Can you, for those who don’t know you already, tell something about yourself and how you became an author?
I live on a ranch in Texas, and while the summer heat can be tough sometimes, we love it and wouldn’t trade it for the world. We have rolling hills, open pastures and woods that have been in my family quite a while now. When I was a little boy I spent many hours exploring the land and dreaming up adventures. Now I write. I still dream up adventures, and at least some of those get put down on paper.
I do think imagination was a key part of growing up. Out in the country, we had no cable TV and of course this was before satellites were big and the Internet was in every home. So, time outdoors was heavily supplemented by reading books indoors. Both my parents were educators and highly educated themselves, and more than one room in our home had floor to ceiling books. My dad was a big fan of westerns, and after a long day at the office he liked to come home and read until supper, eat with us, then read until bed time.
Mom liked epic historical romances among other things, and we also had plenty of mystery novels and science fiction in the house. My older sister introduced me to Heinlein when I was about six or so years old, and I consumed all the classic science fiction I could get my hands on.
Growing older, the entire family would take trips to the bookstore together, even on vacation. On occasion, Dad would point out something he thought might appeal to my tastes. For instance, he bought me a paperback box set of the Tarzan novels once. We also shared thriller titles by Robert Ludlum and Alistair MacLain, among others. When I got into college and started buying my own books, I gravitated toward new releases in hard back.
I tried my hand at fiction at Texas A&M, and it was about what you would expect of a very young writer setting things down on paper the first time. Nothing from that era, what survives, has been published.
Fast forward several years and I had an idle fantasy that had been kicking around my head for several years. It was based on the ranch, by which time I had taken over following the passing of my parents. When I was a kid roaming the land, everything seemed big and I imagined a world of giant trees, and cows, and other animals. I felt determined for years to set a story in this childhood world. So I finally set out to write my first complete science fiction novel, Redwood: Enemy of the State. I self published it in 2014 through Kindle Digital Press.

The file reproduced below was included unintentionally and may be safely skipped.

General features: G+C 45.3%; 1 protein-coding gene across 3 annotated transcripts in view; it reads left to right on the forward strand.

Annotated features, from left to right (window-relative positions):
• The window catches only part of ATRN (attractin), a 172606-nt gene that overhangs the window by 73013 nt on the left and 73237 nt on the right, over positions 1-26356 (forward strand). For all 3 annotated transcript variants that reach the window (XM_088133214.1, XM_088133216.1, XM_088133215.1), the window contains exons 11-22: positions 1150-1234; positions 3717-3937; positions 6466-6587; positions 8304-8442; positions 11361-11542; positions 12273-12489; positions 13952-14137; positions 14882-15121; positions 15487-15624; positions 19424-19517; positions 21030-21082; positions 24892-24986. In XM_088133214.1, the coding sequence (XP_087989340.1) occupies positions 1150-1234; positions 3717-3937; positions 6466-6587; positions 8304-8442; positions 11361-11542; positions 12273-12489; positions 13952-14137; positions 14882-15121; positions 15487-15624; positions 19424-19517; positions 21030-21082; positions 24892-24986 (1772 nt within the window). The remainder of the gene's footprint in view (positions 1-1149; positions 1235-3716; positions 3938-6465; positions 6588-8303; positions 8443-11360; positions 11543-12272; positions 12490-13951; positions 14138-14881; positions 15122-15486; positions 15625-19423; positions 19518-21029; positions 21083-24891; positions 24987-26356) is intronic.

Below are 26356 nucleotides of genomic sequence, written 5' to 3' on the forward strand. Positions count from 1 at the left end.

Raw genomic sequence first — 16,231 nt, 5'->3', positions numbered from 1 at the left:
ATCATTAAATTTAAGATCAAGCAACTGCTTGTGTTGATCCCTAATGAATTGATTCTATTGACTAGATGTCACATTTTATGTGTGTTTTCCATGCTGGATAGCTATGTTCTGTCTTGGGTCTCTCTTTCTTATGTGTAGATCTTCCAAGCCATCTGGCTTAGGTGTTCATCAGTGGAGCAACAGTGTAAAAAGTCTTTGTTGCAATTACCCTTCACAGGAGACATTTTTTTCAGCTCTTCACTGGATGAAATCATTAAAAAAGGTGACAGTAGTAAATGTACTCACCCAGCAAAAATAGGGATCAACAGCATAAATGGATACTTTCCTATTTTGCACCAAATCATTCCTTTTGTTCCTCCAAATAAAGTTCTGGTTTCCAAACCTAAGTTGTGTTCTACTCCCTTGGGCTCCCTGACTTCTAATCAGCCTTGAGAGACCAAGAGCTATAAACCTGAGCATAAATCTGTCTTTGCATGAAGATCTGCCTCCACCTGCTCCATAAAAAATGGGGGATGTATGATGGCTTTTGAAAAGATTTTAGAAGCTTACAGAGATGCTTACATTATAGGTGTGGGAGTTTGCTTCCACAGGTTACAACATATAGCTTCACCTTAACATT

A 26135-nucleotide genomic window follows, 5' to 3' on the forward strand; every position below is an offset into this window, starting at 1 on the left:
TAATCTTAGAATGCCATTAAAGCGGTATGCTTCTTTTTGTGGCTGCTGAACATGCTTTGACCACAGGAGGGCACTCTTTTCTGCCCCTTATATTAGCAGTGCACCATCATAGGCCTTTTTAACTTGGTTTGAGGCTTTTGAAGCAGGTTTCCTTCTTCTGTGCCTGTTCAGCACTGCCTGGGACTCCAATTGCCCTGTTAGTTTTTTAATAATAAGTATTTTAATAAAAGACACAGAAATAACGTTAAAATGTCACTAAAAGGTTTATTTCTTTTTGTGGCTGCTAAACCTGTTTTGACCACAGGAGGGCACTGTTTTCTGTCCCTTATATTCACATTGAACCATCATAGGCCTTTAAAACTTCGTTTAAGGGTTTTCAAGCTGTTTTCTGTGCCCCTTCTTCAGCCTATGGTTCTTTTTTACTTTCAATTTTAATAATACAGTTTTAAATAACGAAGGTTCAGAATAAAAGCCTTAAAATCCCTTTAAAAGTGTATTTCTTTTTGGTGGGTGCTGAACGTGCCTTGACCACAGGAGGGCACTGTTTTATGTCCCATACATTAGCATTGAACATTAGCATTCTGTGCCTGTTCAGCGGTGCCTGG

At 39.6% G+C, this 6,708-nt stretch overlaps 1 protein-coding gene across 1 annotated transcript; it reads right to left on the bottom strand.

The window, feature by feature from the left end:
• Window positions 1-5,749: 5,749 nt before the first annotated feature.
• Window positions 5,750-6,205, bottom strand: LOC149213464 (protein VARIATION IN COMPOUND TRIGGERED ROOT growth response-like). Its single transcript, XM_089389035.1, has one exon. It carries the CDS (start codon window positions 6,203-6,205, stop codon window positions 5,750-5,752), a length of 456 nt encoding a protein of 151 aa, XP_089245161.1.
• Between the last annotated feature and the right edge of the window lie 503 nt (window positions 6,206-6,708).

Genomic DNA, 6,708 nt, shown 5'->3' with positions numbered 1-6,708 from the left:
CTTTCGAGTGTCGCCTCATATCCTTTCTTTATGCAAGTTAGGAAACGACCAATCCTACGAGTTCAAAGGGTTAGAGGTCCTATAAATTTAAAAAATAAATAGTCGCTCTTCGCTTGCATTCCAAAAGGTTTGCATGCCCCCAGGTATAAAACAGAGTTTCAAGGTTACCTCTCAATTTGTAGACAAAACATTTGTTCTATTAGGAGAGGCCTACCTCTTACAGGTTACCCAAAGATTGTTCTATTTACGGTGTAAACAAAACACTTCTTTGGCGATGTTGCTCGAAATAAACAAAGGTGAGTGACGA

I started working on other things, and I also worked on polishing my craft and increasing my output. Amazon opened the Kindle Scout program some time after that, and I submitted a science fiction novel called The Empathic Detective. This was set in a futuristic Austin, Texas with a lead character holding psychic powers. It won and I got a contract with Amazon Publishing. I followed it up with two sequels.
In 2019, I turned my attention to web serials, which are very interesting. One of the current popular ones is The Wandering Inn by a writer calling herself Pirateaba. I had the idea of a giant space opera, spanning ten books. I also committed to writing a chapter a day in it.
Sometimes, I would get tired of writing in that universe, so for fun I switched over to fantasy and worked on a different world. That is how Dungeon Corps: Crypts of Phanos came about. I put it up on the serial sites and my Patreon page as I wrote it, to let people who follow me see it grow. I got some valuable feedback, and I’m always grateful for newsletter and Patreon subscribers.
By the time 2019 ended, with a box set of a previous fantasy trilogy I wrote published to Amazon, eight in the Pirates of the Milky Way web serial completed, and Dungeon Corps: Crypts of Phanos completed, I had 10 new books under my belt.
I’m hoping to remain productive through 2020. On the slate are the final two books in the Pirates of the Milky Way serial, another book in the Dungeon Corps world, and a fourth book in my Fae Killers series, where I hope to tie up all that series’ loose ends.